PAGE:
Lakeland First in Region to Provide New Breast Cancer Treatment Option
Oct 17, 2016
(ST. JOSEPH) – Women with certain types of early-stage breast cancer now have a new treatment option available to them at Lakeland Health. The hospital recently became the first in the region (west Michigan and northern Indiana) to begin providing radiotherapy using the ZEISS INTRABEAM intraoperative radiotherapy (IORT) system. Up until now, the treatment has only been offered primarily at large university medical centers and research hospitals.
This may be an excellent therapy option for women having breast-conserving surgery, also known as a lumpectomy, according to Radiation Oncologist, Benjamin Gielda, MD, at Lakeland Health. Lakeland surgeons Elizabeth Jeffers, MD, and James Clancy, MD, recently traveled to Germany to become trained on the surgical technique.
“Radiation has always been an essential part of breast preservation for many patients,” said Dr. Gielda. “Traditionally, after undergoing a lumpectomy to remove cancer or other abnormal tissue from the breast, women would require five weeks of daily radiation treatment to the whole breast and one week of more focal radiation to the lumpectomy bed, known as a boost. With this new treatment option, a single dose of radiation is delivered directly to the lumpectomy cavity while the patient is still asleep from the procedure. In some patients this single treatment may replace weeks of radiation, in others it may replace the boost. In either case, it improves the accuracy of therapy and can help patients get back to their lives more quickly.”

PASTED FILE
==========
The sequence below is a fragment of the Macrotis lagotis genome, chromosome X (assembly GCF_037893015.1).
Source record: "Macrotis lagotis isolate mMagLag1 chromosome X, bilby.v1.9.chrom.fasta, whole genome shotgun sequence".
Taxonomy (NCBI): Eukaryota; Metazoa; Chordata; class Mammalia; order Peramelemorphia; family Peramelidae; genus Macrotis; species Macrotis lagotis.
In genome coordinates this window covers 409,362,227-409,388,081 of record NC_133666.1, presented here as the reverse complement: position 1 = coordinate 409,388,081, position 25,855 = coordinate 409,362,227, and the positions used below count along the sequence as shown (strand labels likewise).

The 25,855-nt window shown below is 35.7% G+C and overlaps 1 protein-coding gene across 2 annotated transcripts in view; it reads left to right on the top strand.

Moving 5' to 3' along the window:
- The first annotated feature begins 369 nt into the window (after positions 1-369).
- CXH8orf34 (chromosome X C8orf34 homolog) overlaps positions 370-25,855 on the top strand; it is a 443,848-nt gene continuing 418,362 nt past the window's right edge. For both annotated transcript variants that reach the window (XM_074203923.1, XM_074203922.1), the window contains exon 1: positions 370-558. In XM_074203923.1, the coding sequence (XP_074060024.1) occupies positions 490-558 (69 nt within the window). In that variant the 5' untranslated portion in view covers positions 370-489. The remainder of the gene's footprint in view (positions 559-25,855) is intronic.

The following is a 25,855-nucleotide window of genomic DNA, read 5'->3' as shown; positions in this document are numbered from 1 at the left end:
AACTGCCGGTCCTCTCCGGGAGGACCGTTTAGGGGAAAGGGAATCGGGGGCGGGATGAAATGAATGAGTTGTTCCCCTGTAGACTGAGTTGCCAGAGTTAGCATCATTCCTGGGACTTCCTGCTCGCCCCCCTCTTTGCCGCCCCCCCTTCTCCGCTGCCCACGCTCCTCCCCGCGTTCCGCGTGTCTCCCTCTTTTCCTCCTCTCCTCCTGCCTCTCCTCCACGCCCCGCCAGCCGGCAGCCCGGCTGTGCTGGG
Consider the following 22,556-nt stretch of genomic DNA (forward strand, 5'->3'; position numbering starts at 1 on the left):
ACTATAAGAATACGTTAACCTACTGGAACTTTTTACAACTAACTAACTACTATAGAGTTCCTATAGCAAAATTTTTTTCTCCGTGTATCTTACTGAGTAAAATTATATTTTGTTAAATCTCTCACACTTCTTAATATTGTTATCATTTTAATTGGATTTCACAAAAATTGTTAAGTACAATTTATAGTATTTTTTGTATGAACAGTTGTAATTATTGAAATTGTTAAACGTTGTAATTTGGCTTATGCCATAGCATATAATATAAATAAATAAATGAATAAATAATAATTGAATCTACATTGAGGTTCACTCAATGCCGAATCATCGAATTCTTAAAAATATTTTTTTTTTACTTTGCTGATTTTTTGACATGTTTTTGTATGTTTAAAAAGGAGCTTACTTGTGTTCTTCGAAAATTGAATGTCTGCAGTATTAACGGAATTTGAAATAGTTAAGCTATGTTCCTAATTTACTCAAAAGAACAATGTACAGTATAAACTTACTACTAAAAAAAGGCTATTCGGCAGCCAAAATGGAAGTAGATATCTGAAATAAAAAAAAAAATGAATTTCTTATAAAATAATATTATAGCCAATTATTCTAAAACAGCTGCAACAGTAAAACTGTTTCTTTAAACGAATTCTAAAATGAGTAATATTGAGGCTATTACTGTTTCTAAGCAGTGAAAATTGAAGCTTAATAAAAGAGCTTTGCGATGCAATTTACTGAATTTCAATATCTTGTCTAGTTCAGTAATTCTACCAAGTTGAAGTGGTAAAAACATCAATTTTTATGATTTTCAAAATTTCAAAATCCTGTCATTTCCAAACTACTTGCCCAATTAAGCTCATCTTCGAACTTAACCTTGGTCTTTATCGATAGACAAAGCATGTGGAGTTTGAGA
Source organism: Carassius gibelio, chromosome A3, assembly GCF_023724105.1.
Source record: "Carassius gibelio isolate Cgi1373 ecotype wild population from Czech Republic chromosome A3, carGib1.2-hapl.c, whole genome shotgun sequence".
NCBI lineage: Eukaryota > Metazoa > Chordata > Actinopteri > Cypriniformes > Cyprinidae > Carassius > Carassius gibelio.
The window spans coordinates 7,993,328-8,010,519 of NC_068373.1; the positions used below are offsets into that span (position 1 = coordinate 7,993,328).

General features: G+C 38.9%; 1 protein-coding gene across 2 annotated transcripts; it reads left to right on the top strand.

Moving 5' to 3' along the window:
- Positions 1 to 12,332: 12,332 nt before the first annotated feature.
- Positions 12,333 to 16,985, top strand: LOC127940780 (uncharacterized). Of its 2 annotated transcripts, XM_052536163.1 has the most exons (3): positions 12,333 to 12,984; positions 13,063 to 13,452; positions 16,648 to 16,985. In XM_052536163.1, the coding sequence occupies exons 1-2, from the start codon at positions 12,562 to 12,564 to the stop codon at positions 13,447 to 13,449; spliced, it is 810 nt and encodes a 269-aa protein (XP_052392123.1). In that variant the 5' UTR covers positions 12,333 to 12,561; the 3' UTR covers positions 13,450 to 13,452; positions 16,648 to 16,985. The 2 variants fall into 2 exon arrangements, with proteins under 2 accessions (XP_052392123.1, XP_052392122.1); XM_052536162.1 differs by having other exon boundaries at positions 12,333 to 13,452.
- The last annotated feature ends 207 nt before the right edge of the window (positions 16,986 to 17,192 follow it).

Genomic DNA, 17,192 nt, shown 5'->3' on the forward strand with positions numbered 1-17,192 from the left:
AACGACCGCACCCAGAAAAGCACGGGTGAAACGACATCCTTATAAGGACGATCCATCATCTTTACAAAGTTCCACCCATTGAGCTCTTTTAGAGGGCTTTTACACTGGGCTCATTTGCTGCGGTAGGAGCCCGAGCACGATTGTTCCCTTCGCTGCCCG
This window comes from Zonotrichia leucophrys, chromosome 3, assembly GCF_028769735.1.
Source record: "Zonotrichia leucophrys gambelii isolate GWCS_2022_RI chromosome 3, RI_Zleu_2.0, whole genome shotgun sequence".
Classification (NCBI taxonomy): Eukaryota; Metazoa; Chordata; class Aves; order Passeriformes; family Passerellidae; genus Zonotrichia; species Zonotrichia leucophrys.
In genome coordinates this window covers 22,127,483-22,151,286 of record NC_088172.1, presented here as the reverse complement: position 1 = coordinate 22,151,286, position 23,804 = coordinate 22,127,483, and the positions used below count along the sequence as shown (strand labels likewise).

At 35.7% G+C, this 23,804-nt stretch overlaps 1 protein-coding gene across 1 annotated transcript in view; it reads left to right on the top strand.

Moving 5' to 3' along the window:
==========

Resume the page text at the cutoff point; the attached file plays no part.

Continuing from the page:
“I wish we had this treatment option available when my mother was going through breast cancer,” said Jann Totzke, Executive Director of the Marie Yeager Cancer Center.
Localizing the radiation to the tumor bed is effective because this is where cancer is most likely to recur. The international TARGIT research group has been investigating this new method of delivering radiotherapy for breast cancer at the time of surgical lumpectomy since 1988. The results of the trial show the overall number of recurrences of the cancer was very low.
“Radiotherapy delivered at the time of surgery is an exciting advancement,” said Michael Alvarado, MD, a member of TARGIT-A International Steering Committee and one of the principle investigators at the University of California, San Francisco. “By delivering radiation intraoperatively, primarily the tumor bed is targeted, therefore patients benefit from less ‘scatter radiation’ to the lungs and heart, and fewer cosmetic problems with the breast.”
According to the recent Cancer Care Report, female breast cancer is the most common cancer site at Lakeland Health with 155 treated cases in 2014. Women who have been diagnosed with early stage breast cancer should talk with their physician about whether this treatment is right for them.